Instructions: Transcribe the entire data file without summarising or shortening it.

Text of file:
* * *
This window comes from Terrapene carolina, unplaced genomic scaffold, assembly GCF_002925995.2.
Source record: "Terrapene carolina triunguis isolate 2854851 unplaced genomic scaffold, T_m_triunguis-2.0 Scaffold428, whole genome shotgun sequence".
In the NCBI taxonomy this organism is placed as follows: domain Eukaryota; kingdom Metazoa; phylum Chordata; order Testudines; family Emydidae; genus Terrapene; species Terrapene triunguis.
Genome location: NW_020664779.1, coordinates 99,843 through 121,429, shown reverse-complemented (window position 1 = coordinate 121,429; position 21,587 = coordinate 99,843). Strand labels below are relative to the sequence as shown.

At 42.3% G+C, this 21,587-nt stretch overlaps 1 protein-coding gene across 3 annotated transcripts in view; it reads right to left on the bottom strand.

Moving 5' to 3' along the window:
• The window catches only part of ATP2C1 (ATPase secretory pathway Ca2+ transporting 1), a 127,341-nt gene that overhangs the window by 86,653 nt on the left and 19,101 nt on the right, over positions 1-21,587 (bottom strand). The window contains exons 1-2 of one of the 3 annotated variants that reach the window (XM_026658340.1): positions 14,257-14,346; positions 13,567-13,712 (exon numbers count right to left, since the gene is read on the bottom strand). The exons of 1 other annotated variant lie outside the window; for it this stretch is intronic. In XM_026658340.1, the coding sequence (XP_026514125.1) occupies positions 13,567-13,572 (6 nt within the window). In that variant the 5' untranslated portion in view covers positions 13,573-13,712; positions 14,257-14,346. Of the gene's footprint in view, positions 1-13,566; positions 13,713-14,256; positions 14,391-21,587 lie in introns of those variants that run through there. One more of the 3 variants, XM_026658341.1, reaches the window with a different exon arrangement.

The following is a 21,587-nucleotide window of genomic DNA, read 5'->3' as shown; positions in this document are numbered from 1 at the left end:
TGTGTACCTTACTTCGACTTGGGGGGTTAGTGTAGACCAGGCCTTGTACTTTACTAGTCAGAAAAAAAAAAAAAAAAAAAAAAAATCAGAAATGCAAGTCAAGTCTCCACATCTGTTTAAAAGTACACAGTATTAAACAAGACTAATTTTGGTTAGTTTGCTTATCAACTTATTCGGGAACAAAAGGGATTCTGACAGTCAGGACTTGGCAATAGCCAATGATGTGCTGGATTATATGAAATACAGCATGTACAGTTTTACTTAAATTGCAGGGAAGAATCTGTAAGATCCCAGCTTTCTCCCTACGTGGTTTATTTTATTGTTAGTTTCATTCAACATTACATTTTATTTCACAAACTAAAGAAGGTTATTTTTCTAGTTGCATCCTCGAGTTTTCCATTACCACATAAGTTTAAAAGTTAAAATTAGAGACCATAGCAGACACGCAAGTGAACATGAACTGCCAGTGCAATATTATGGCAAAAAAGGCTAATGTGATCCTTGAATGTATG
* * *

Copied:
This window comes from Terrapene carolina, unplaced genomic scaffold, assembly GCF_002925995.2.
Source record: "Terrapene carolina triunguis isolate 2854851 unplaced genomic scaffold, T_m_triunguis-2.0 Scaffold428, whole genome shotgun sequence".
In the NCBI taxonomy this organism is placed as follows: domain Eukaryota; kingdom Metazoa; phylum Chordata; order Testudines; family Emydidae; genus Terrapene; species Terrapene triunguis.
Genome location: NW_020664779.1, coordinates 99,843 through 121,429, shown reverse-complemented (window position 1 = coordinate 121,429; position 21,587 = coordinate 99,843). Strand labels below are relative to the sequence as shown.

At 42.3% G+C, this 21,587-nt stretch overlaps 1 protein-coding gene across 3 annotated transcripts in view; it reads right to left on the bottom strand.

Moving 5' to 3' along the window:
• The window catches only part of ATP2C1 (ATPase secretory pathway Ca2+ transporting 1), a 127,341-nt gene that overhangs the window by 86,653 nt on the left and 19,101 nt on the right, over positions 1-21,587 (bottom strand). The window contains exons 1-2 of one of the 3 annotated variants that reach the window (XM_026658340.1): positions 14,257-14,346; positions 13,567-13,712 (exon numbers count right to left, since the gene is read on the bottom strand). The exons of 1 other annotated variant lie outside the window; for it this stretch is intronic. In XM_026658340.1, the coding sequence (XP_026514125.1) occupies positions 13,567-13,572 (6 nt within the window). In that variant the 5' untranslated portion in view covers positions 13,573-13,712; positions 14,257-14,346. Of the gene's footprint in view, positions 1-13,566; positions 13,713-14,256; positions 14,391-21,587 lie in introns of those variants that run through there. One more of the 3 variants, XM_026658341.1, reaches the window with a different exon arrangement.

The following is a 21,587-nucleotide window of genomic DNA, read 5'->3' as shown; positions in this document are numbered from 1 at the left end:
TGTGTACCTTACTTCGACTTGGGGGGTTAGTGTAGACCAGGCCTTGTACTTTACTAGTCAGAAAAAAAAAAAAAAAAAAAAAAAATCAGAAATGCAAGTCAAGTCTCCACATCTGTTTAAAAGTACACAGTATTAAACAAGACTAATTTTGGTTAGTTTGCTTATCAACTTATTCGGGAACAAAAGGGATTCTGACAGTCAGGACTTGGCAATAGCCAATGATGTGCTGGATTATATGAAATACAGCATGTACAGTTTTACTTAAATTGCAGGGAAGAATCTGTAAGATCCCAGCTTTCTCCCTACGTGGTTTATTTTATTGTTAGTTTCATTCAACATTACATTTTATTTCACAAACTAAAGAAGGTTATTTTTCTAGTTGCATCCTCGAGTTTTCCATTACCACATAAGTTTAAAAGTTAAAATTAGAGACCATAGCAGACACGCAAGTGAACATGAACTGCCAGTGCAATATTATGGCAAAAAAGGCTAATGTGATCCTTGAATGTATG